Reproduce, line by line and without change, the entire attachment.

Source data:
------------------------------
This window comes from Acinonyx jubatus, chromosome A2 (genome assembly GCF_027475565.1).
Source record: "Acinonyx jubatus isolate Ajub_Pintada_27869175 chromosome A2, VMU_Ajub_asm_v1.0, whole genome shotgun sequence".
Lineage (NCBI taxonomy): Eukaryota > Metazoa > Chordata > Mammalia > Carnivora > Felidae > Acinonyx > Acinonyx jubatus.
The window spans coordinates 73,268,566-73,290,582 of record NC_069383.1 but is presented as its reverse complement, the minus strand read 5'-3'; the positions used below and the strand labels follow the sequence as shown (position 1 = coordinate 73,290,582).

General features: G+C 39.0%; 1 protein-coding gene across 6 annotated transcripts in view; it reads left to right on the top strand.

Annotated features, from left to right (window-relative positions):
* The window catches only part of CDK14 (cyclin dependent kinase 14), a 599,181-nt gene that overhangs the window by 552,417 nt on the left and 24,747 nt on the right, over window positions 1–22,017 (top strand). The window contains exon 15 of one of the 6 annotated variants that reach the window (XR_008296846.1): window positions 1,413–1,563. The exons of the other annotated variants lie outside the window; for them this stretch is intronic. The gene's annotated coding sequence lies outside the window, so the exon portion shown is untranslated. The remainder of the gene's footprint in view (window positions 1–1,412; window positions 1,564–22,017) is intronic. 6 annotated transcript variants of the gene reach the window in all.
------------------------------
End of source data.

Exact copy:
This window comes from Acinonyx jubatus, chromosome A2 (genome assembly GCF_027475565.1).
Source record: "Acinonyx jubatus isolate Ajub_Pintada_27869175 chromosome A2, VMU_Ajub_asm_v1.0, whole genome shotgun sequence".
Lineage (NCBI taxonomy): Eukaryota > Metazoa > Chordata > Mammalia > Carnivora > Felidae > Acinonyx > Acinonyx jubatus.
The window spans coordinates 73,268,566-73,290,582 of record NC_069383.1 but is presented as its reverse complement, the minus strand read 5'-3'; the positions used below and the strand labels follow the sequence as shown (position 1 = coordinate 73,290,582).

General features: G+C 39.0%; 1 protein-coding gene across 6 annotated transcripts in view; it reads left to right on the top strand.

Annotated features, from left to right (window-relative positions):
* The window catches only part of CDK14 (cyclin dependent kinase 14), a 599,181-nt gene that overhangs the window by 552,417 nt on the left and 24,747 nt on the right, over window positions 1–22,017 (top strand). The window contains exon 15 of one of the 6 annotated variants that reach the window (XR_008296846.1): window positions 1,413–1,563. The exons of the other annotated variants lie outside the window; for them this stretch is intronic. The gene's annotated coding sequence lies outside the window, so the exon portion shown is untranslated. The remainder of the gene's footprint in view (window positions 1–1,412; window positions 1,564–22,017) is intronic. 6 annotated transcript variants of the gene reach the window in all.